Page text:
'People don't kill elephants for meat in Gabon,' said J Michael Fay, as he lounged on a couch in his house-cum-office of the Agence National des Parc Nationaux in Libreville, also known as Gabon Parks, the management authority for protected areas in Gabon. 'They kill elephants for tusks, period. And that goes for the rest of Central Africa, too.'
I tended to agree, but since no-one had ever investigated the question, there was no evidence available to confirm or refute the contention. Fay has worked for many years in the region for the Wildlife Conservation Society, and is now the technical advisor for Gabon Parks, so his opinion isn't to be taken lightly,
'I've read a couple of bushmeat research reports that mention the elephant-meat trade,' I replied, as diplomatically as I could.
'Okay, there might be a little of the meat traded,' Fay conceded, 'but not enough to make it a cause of elephant killing.'
How much was a little? That was the problem--no-one knew. Anecdotal reports of elephant carcasses stripped of meat being found in parts of the Congo Basin began appearing during the mid-1990s. Karl Ammann, a Kenya-based photojournalist, documented the elephant-meat trade in northeast Democratic Republic of the Congo (DRC) and Central African Republic (CAR) more than a decade ago. 'Elephant meat is worth much more than the ivory,' Ammann told me when I visited him at his home on the slopes of Mount Kenya. 'Conservationists should realise that.'
I never anticipated that I would be researching the question in depth, until the International Union for Conservation of Nature's African Elephant Specialist Group (AfESG) began a project dealing with the subject on behalf of CITES (the Convention on the Illegal Trade in Endangered Species). Having established a network of monitoring sites in Africa and Asia to keep track of the number and causes of elephant deaths, CITES' elephant programme, known as MIKE (Monitoring the Illegal Killing of Elephants), wanted the AfESG to find out whether meat was a causative factor in elephant killing.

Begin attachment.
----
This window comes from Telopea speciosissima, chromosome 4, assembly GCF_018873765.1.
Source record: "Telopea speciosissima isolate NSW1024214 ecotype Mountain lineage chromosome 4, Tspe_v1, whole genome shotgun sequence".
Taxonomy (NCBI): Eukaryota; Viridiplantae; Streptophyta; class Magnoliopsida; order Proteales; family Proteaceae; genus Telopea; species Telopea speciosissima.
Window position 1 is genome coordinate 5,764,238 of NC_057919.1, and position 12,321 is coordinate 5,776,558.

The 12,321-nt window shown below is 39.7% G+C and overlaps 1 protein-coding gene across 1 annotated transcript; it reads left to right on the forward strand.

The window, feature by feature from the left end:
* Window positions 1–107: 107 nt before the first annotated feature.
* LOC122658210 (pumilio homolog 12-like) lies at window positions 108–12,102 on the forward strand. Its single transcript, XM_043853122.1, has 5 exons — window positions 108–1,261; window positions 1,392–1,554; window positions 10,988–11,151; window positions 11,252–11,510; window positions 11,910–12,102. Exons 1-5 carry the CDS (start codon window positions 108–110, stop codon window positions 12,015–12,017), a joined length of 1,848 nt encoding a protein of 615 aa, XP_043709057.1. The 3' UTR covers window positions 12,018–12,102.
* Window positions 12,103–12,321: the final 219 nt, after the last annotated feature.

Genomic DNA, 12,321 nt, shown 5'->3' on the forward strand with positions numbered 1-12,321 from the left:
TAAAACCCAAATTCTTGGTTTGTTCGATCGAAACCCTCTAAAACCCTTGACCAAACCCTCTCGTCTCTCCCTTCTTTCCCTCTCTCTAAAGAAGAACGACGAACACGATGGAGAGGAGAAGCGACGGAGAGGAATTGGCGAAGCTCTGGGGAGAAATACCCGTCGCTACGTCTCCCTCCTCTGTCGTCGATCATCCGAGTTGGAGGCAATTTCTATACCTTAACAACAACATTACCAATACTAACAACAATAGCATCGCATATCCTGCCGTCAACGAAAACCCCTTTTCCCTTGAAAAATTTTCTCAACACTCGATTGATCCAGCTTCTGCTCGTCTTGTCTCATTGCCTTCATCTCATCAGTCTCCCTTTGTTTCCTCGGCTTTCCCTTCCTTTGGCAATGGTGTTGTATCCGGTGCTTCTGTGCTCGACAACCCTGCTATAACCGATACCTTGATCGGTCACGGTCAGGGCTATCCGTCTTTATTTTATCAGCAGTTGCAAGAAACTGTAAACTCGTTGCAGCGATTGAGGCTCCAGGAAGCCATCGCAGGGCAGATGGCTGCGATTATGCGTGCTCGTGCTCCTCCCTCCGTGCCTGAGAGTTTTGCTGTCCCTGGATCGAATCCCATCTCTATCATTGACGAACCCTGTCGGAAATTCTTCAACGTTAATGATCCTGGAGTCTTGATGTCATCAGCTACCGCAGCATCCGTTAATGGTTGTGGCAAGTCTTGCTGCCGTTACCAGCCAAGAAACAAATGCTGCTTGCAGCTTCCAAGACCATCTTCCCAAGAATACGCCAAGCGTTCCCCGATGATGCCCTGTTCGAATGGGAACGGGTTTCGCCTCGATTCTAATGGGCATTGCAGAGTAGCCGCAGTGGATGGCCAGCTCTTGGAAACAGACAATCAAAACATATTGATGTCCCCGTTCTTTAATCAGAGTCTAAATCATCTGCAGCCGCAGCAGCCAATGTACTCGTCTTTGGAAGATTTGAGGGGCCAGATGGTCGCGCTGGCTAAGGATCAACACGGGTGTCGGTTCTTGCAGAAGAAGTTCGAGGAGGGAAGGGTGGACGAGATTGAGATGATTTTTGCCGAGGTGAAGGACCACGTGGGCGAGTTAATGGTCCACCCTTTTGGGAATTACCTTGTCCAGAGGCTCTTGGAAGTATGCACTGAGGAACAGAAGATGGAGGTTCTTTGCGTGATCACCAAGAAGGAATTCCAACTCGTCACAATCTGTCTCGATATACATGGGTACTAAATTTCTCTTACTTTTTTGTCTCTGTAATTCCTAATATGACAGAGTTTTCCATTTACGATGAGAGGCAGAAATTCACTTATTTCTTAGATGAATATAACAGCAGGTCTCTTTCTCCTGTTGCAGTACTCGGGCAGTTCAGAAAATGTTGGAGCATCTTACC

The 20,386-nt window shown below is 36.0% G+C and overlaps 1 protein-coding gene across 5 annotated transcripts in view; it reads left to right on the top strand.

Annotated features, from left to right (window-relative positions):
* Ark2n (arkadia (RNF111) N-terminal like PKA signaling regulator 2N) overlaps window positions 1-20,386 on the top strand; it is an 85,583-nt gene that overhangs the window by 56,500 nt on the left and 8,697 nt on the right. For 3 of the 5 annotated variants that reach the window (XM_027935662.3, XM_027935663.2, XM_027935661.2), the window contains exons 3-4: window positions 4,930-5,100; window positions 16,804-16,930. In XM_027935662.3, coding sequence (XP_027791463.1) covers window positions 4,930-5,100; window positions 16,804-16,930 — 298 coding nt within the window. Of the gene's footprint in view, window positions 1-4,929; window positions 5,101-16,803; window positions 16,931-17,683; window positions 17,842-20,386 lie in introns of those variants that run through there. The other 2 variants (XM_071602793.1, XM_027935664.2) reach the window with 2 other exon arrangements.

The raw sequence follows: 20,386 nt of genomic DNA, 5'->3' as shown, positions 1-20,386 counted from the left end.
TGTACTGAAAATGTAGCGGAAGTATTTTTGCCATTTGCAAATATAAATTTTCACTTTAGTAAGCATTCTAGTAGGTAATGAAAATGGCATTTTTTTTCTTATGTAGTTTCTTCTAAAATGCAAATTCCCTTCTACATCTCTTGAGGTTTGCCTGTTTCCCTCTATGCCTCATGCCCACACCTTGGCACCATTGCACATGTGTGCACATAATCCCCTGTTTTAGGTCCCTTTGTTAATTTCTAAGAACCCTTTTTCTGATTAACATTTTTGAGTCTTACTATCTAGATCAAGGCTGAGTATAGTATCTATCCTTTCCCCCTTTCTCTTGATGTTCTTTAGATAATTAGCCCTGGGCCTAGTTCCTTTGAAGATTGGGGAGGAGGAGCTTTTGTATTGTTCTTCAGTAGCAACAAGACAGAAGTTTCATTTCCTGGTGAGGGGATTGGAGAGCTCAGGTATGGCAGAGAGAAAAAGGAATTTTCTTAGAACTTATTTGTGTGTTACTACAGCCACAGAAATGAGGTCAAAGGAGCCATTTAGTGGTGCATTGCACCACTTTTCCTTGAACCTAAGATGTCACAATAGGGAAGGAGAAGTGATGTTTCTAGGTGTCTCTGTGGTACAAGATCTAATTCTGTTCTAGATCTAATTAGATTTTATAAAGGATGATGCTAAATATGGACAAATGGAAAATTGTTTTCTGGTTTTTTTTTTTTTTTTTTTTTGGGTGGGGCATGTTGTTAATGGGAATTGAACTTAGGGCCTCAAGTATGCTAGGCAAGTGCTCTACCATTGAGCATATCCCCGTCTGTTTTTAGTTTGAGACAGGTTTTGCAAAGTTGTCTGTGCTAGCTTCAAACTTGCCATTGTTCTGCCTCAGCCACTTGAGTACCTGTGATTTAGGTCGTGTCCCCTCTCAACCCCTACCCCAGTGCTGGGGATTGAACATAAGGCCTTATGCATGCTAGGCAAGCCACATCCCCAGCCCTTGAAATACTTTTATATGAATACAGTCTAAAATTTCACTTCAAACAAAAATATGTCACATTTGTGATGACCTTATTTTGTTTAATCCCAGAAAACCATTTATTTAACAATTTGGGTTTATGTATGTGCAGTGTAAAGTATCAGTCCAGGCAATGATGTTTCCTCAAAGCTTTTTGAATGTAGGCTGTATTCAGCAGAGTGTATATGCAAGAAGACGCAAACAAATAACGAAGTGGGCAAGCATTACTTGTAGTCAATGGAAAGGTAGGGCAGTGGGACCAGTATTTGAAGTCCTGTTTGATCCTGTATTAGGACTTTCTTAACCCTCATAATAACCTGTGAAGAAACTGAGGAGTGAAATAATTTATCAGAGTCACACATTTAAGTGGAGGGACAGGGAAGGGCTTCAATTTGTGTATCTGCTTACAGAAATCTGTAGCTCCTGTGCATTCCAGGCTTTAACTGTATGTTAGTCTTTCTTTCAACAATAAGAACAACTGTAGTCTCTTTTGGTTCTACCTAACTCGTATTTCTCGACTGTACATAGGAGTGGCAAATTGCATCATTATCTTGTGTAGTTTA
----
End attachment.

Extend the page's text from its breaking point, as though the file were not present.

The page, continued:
The forests of the Congo Basin, the habitat of the forest elephant, cover an area of 3.7 million square kilometres. I decided to study those places with the greatest concentrations of elephants: Boumba-Bek National Park in Cameroon, the Dzanga-Sangha Complex in CAR, Odzala-Kokoua National Park in the Republic of the Congo and Okapi Faunal Reserve in DRC. All these protected areas are the subject of a MIKE monitoring programme.
I gathered bushmeat experts and local research assistants, and sent them into the jungle in teams to find elephant hunters and commodity traders. 'You will not find it easy to collect the kind of data you want,' Jean Joseph Mapilanga, warden of Okapi Faunal Reserve, warned me. 'People are very aware that selling something from an elephant is illegal. They will not tell you anything.'
They might not tell me, but our undercover local researchers managed to solicit a surprising amount of information about how, why and by whom elephants were poached and the products trafficked. Our findings confirmed that the elephant is an extraordinarily lucrative animal for poachers and traders, which explains why it's currently under assault in poverty-stricken Africa.
The Congo Basin, because of its dense forests, doesn't have large populations of cattle, sheep and goats like other parts of Africa. Humans living there have, since time immemorial, depended on the meat of wild animals trapped and shot in the forests to satisfy their protein needs. Many cultural beliefs linked with different species have become entwined with purely nutritional concerns, so the problem of unsustainable bushmeat harvesting is a very complex one. When looking at the issue as it applies to elephants, which have more than meat to offer, finding solutions becomes even more complicated. …